In Stores, Secret Surveillance Tracks Your Every Move
As you shop, “beacons” are watching you, using hidden technology in your phone.
Imagine you are shopping in your favorite grocery store. As you approach the dairy aisle, you are sent a push notification in your phone: “10 percent off your favorite yogurt! Click here to redeem your coupon.” You considered buying yogurt on your last trip to the store, but you decided against it. How did your phone know?
Your smartphone was tracking you. The grocery store got your location data and paid a shadowy group of marketers to use that information to target you with ads. Recent reports have noted how companies use data gathered from cell towers, ambient Wi-Fi, and GPS. But the location data industry has a much more precise, and unobtrusive, tool: Bluetooth beacons.
These beacons are small, inobtrusive electronic devices that are hidden throughout the grocery store; an app on your phone that communicates with them informed the company not only that you had entered the building, but that you had lingered for two minutes in front of the low-fat Chobanis.
How Accurate Are Bluetooth Beacons?
Most location services use cell towers and GPS, but these technologies have limitations. Cell towers have wide coverage, but low location accuracy: An advertiser can think you are in Walgreens, but you’re actually in McDonald’s next door. GPS, by contrast, can be accurate to a radius of around five meters (16 feet), but it does not work well indoors.
Bluetooth beacons, however, can track your location accurately from a range of inches to about 50 meters. They use little energy, and they work well indoors. That has made them popular among companies that want precise tracking inside a store.
Most people aren’t aware they are being watched with beacons, but the “beacosystem” tracks millions of people every day. Beacons are placed at airports, malls, subways, buses, taxis, sporting arenas, gyms, hotels, hospitals, music festivals, cinemas and museums, and even on billboards.
In order to track you or trigger an action like a coupon or message to your phone, companies need you to install an app on your phone that will recognize the beacon in the store. Retailers (like Target and Walmart) that use Bluetooth beacons typically build tracking into their own apps. But retailers want to make sure most of their customers can be tracked — not just the ones that download their own particular app.
So a hidden industry of third-party location-marketing firms has proliferated in response. These companies take their beacon tracking code and bundle it into a toolkit developers can use.
The makers of many popular apps, such as those for news or weather updates, insert these toolkits into their apps. They might be paid by the beacon companies or receive other benefits, like detailed reports on their users.
Location data companies often collect additional data provided by apps. A location company called Pulsate, for example, encourages app developers to pass them customer email addresses and names.
Companies like Reveal Mobile collect data from software development kits inside hundreds of frequently used apps. In the United States, another company, inMarket, covers 38 percent of millennial moms and about one-quarter of all smartphones, and tracks 50 million people each month. Other players have similar reach.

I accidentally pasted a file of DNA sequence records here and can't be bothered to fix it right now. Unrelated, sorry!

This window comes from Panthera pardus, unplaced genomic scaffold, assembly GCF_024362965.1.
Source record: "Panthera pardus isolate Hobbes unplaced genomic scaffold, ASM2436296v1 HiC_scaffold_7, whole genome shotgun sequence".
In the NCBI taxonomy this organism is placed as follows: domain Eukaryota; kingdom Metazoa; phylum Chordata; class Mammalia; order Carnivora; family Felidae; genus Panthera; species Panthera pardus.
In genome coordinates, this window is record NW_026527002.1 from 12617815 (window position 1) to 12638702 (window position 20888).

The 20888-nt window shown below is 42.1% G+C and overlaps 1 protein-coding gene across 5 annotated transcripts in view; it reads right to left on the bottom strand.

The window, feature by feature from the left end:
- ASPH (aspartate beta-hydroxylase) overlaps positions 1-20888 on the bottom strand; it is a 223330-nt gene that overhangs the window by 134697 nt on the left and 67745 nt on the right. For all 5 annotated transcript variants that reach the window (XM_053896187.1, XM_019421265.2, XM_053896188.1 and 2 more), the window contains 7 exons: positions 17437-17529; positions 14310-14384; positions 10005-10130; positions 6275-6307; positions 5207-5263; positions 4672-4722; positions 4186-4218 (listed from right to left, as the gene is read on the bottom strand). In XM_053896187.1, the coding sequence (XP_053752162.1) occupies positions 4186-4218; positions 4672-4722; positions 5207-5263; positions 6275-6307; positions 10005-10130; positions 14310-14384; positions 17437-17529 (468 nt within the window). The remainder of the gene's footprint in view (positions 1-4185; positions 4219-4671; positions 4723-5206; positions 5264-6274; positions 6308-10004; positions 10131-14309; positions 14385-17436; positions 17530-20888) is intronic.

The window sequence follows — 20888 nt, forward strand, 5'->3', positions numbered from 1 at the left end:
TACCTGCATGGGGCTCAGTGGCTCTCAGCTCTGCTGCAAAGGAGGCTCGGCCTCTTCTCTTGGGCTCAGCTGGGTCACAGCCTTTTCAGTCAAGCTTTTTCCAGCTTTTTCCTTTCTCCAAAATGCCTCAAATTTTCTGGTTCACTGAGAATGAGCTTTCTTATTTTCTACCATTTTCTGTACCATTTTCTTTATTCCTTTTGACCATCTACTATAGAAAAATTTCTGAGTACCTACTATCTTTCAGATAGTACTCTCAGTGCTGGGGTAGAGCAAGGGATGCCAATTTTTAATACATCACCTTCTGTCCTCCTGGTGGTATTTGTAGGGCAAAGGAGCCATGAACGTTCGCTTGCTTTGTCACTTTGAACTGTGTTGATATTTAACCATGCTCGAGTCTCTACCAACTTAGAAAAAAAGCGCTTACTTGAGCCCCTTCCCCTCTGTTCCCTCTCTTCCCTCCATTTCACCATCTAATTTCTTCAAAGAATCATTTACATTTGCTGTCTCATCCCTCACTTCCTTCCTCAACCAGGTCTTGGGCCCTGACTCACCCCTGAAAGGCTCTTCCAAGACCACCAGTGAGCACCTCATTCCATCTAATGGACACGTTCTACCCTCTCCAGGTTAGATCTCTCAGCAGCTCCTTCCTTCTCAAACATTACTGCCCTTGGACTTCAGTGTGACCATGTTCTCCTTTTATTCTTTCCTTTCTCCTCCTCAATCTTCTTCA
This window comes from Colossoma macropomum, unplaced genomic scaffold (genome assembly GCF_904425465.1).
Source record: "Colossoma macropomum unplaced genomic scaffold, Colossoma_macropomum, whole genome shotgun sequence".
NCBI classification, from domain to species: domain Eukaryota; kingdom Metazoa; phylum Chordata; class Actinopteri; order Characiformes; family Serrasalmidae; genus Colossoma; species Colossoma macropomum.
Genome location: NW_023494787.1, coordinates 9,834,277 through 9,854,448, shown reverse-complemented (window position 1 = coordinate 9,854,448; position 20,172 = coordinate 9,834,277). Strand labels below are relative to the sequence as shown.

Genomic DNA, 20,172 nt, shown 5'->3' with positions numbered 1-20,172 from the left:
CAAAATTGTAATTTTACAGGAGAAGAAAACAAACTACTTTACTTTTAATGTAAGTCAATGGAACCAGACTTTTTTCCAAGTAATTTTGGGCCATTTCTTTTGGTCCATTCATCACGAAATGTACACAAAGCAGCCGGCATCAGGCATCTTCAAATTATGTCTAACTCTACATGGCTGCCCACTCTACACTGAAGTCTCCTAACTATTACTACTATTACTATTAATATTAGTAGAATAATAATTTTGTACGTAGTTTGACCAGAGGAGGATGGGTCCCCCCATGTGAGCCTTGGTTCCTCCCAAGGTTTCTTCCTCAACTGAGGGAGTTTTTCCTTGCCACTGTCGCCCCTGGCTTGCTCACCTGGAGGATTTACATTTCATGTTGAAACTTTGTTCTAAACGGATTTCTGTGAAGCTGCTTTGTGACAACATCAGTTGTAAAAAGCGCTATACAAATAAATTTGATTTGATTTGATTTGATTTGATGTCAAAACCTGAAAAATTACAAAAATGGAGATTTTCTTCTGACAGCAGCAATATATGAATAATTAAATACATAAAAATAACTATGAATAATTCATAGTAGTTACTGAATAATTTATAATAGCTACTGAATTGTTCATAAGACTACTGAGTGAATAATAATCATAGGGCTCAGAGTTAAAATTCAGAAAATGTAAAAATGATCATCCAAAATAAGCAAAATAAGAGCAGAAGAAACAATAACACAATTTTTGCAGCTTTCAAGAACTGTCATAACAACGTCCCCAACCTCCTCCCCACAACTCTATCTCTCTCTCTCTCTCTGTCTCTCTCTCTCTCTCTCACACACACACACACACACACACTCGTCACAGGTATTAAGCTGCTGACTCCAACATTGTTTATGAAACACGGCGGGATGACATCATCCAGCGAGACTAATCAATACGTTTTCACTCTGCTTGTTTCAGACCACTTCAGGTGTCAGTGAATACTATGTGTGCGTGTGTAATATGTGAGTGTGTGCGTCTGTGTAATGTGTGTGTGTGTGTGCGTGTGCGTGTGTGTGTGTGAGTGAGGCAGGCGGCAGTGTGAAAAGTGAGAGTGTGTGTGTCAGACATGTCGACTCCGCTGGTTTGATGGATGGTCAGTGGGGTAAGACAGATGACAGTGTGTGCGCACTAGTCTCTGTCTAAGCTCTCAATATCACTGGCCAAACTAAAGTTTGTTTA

Location data companies have other disturbing tricks up their sleeve. For example, inMarket developed “mindset targeting” techniques that predict when individuals are most receptive to ads. These techniques are based on statistical probabilities calculated through millions of observations of human behavior. Brands like Hellman’s, Heineken and Hillshire Farms have used these technologies to drive product campaigns.
Location marketing aims to understand “online-offline attribution.” If a Starbucks coffee ad is sent to your email, for example, marketers want to know if you actually went there and bought a coffee. The only way to know is to monitor your online and offline habits at all times.
Beacons are also being used for smart cities initiatives. The location company Gimbal provided beacons for LinkNYC kiosks that provoked privacy concerns about tracking passers-by. Beacon initiatives have been started in other cities, including Amsterdam (in partnership with Google), London and Norwich.
Familiar tech giants are also players in the beacosystem. In 2015, Facebook began shipping free Facebook Bluetooth beacons to businesses for location marketing inside the Facebook app. Leaked documents show that Facebook worried that users would “freak out” and spread “negative memes” about the program. The company recently removed the Facebook Bluetooth beacons section from their website.
Not to be left out, in 2017, Google introduced Project Beacon and began sending beacons to businesses for use with Google Ads services. Google uses the beacons to send the businesses’ visitors notificationsthat ask them to leave photos and reviews, among other features. And last year, investigators at Quartz found that Google Android can track you using Bluetooth beacons even when you turn Bluetooth off in your phone.
For years, Apple and Google have allowed companies to bury surveillance features inside the apps offered in their app stores. And both companies conduct their own beacon surveillance through iOS and Android.